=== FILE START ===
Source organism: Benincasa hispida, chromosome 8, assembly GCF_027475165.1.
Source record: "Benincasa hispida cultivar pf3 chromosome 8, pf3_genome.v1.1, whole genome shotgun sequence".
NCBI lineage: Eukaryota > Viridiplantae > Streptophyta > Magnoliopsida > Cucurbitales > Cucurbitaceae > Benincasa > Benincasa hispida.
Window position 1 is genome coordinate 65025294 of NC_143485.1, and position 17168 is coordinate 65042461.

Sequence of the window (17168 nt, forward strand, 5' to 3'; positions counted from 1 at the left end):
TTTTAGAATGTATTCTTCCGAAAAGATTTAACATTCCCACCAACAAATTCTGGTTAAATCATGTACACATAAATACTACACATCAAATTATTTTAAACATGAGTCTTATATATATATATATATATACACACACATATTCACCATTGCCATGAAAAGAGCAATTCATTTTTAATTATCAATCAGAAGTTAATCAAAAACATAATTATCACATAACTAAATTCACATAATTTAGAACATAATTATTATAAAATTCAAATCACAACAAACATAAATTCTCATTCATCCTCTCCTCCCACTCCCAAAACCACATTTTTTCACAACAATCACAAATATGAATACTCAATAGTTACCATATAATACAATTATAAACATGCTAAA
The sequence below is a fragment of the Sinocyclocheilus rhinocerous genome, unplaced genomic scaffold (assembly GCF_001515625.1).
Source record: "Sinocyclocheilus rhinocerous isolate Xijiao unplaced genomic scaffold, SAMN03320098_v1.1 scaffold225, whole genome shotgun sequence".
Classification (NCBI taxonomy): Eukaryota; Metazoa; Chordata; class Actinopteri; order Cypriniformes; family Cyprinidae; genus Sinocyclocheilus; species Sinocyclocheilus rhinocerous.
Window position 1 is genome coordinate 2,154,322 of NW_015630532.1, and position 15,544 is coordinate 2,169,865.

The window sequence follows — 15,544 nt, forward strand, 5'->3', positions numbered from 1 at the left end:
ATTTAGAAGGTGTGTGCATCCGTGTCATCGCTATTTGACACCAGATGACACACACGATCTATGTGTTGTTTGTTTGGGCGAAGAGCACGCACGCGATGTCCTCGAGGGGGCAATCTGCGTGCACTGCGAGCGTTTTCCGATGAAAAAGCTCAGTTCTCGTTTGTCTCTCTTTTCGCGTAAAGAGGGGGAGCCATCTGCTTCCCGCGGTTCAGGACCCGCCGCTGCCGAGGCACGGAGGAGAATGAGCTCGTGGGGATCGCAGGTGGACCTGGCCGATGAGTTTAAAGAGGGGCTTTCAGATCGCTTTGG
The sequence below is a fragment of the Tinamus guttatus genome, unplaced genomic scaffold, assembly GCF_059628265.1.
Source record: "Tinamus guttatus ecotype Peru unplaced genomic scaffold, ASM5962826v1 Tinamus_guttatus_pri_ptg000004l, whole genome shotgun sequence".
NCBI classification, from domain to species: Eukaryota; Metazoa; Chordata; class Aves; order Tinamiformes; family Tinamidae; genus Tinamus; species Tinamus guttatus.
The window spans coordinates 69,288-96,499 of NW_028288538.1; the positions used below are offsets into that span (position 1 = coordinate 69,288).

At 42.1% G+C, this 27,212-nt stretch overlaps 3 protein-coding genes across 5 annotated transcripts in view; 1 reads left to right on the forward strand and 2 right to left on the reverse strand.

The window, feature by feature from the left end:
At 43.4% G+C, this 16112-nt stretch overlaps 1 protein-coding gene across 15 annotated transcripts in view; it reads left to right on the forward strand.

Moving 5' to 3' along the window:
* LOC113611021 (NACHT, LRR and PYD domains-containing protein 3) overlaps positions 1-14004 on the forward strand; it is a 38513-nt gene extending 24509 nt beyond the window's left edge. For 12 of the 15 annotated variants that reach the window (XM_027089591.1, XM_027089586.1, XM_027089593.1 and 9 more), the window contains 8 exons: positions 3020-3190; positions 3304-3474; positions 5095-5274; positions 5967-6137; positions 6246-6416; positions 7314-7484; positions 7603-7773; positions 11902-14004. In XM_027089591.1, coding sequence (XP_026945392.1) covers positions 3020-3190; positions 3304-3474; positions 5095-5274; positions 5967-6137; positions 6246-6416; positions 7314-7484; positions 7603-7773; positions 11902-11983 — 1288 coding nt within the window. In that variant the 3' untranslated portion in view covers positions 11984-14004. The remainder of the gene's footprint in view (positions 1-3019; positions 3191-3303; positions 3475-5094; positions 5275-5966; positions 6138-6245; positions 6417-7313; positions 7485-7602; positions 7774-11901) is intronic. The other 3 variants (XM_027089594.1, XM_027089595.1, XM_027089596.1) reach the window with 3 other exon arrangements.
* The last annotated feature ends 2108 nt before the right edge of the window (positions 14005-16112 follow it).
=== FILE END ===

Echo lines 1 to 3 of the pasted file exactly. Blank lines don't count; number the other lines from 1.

Source organism: Benincasa hispida, chromosome 8, assembly GCF_027475165.1.
Source record: "Benincasa hispida cultivar pf3 chromosome 8, pf3_genome.v1.1, whole genome shotgun sequence".
NCBI lineage: Eukaryota > Viridiplantae > Streptophyta > Magnoliopsida > Cucurbitales > Cucurbitaceae > Benincasa > Benincasa hispida.